• June 13, 2017
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In a recent report titled “Globalisation Backlash”, the World Bank has predicted India’s GDP growth to be 7.2 per cent in 2017-2018 and 7.7 per cent in 2019-2020. The forecasted rate of growth vigorously caters to India’s aspiration of being recognized as the most promising economy globally. But do these numbers paint the complete picture?

The Indian mind-set has traditionally been biased to looking at GDP figures as the most important indicator of development taking place in the country. In the process, we may have neglected an equally important indicator – employment generation. And though employment is usually seen as a by-product of GDP growth, the reality in India cannot be more distant. Estimates from NSSO and CSO data suggests that between 2004 and 2012, India’s net new cumulative job growth swelled by only 3 per cent (or 15 million net new jobs) when the country’s economy expanded by a whopping 54 per cent. It cannot be denied that a nation of 512 million strong labour-force cannot afford jobless growth.

Employment generation has to be the soul of Indian policy creation, and in order to do that, it is imperative to know the statistics on the same periodically. The last time India carried out a focussed and comprehensive estimation of the employment situation nationwide was in 2012 through the 68th round of NSSO. Needless to say, these figures are no longer used for gauging policy exigencies in the country.

Regular estimation of job numbers, and various indicators related to it has long guided policy creation in some of the other successful economies. The U.S. Bureau of Labour Statistics (BLS), a 2500 employee strong arm of the U.S. Department of Labour, invests approximately USD 600 million annually on finding facts in the field of labour economics and statistics. Its monthly employment report is regarded as a significant resource to evaluate government’s performance and render critical perspectives on employment generation and economic development.

Other BRIC countries have also managed to make considerable progress in producing regular data on employment in order to determine policy priorities. China brings together three major bodies, namely, National Bureau of Statistics, Ministry of Human Resources and Social Security, and All-China Federation of Trade Unions for producing its Labour Statistical Yearbook. Brazil’s Institute of Geography and Statistics assesses the labour market monthly. Russia’s Federal State Statistics Service too publishes its Labour Force Report quarterly.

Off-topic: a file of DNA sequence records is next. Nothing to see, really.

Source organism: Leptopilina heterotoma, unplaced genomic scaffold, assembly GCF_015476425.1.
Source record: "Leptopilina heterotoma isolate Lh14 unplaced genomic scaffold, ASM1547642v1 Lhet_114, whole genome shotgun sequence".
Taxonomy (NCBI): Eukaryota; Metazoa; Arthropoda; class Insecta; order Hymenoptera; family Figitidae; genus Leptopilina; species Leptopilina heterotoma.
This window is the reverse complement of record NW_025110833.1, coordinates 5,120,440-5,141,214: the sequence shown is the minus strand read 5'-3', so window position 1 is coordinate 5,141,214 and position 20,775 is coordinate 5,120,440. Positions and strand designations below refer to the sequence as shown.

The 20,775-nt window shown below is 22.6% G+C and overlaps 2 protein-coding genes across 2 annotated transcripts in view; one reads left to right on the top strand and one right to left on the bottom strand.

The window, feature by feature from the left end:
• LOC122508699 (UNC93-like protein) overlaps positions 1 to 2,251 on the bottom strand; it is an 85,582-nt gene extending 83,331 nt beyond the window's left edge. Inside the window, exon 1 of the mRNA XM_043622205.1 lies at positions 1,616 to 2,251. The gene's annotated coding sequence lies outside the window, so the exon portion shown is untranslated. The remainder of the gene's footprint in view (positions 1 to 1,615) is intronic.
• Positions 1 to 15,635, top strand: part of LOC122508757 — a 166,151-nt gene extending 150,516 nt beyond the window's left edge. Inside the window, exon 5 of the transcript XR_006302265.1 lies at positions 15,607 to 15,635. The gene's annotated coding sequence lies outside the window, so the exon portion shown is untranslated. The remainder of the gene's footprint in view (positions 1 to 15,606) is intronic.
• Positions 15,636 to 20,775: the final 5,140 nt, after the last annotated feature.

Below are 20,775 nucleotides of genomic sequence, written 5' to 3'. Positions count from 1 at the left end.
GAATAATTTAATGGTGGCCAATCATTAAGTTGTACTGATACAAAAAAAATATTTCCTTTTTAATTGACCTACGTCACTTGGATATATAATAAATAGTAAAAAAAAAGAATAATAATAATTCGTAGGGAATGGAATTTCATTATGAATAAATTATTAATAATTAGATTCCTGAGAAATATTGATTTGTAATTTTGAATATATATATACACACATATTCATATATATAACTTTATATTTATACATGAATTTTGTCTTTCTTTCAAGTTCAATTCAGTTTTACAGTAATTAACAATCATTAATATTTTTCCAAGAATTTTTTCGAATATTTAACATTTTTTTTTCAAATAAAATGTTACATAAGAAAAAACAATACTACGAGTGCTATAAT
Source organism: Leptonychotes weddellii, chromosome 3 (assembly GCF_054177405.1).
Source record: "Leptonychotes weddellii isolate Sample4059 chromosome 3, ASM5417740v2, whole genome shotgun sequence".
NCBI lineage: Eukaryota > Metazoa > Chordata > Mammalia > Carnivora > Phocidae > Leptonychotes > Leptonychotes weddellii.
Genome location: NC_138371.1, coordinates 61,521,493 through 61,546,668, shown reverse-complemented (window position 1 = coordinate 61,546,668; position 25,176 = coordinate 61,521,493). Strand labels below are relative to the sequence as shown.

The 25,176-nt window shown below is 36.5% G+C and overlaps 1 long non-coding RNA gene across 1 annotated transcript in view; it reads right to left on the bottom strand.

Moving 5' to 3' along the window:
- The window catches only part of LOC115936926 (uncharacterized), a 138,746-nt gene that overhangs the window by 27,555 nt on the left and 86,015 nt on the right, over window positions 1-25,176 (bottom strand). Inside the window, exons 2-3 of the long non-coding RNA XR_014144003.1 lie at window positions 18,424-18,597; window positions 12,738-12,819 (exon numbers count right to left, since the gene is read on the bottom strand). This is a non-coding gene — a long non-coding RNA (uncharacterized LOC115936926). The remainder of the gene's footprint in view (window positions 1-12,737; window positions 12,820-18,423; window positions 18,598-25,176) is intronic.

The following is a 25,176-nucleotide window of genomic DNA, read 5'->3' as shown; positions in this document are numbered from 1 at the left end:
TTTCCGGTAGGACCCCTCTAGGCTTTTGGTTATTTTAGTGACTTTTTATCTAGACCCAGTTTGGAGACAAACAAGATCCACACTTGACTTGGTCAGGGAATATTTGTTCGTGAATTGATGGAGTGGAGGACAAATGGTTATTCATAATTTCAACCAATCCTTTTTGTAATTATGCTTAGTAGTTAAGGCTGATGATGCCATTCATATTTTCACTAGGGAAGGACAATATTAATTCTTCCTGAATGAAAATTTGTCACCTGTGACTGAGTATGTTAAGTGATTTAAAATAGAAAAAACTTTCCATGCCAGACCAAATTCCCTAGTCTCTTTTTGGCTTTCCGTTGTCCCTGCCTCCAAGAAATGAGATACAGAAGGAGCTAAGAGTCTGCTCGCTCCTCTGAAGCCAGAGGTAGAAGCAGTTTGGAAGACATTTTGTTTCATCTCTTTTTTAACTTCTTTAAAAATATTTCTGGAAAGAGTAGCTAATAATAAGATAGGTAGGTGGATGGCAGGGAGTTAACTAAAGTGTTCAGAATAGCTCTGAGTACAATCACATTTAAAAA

India is getting started though. The government has just set up a taskforce under NITI Aayog’s Arvind Panagariya to produce periodic and reliable data on employment. This is an addition to another recent initiative by the PMO to have all cabinet proposals state the number of jobs they can create. The most redoubtable initiative in the space, however, comes from the Statistics Ministry which has recently announced plans to conduct periodic labour force surveys in the country to produce quarterly employment data.

With the launch of a plethora of employment related schemes in the recent times, periodic labour force surveys would not only guide general policy creation in the country but also equip the central and state governments to diagnose and address challenges inflicting specific industrial sectors and regions. Further, the exercise would bolster government’s capacity to create more meaningful jobs, and eventually move towards formalizing the economy.

Managing the labour markets effectively is an important strategy to ensure sustained and inclusive economic growth. Regular and comprehensive employment estimation is a crucial element of it. With the announcement of periodic labour-force surveys, India has not only created an opportunity for itself to undo its recent lukewarm performance on the job creation front, it has also opened a lucrative window to make job creation the heart of policy formulation.

The growth in GDP figures may or may not create enough jobs, as is evidenced by what happened between 2004 and 2012. Creating enough jobs, however, will lead to a sustainable GDP growth without a doubt. Recent initiatives by the central government on this front elicit optimism.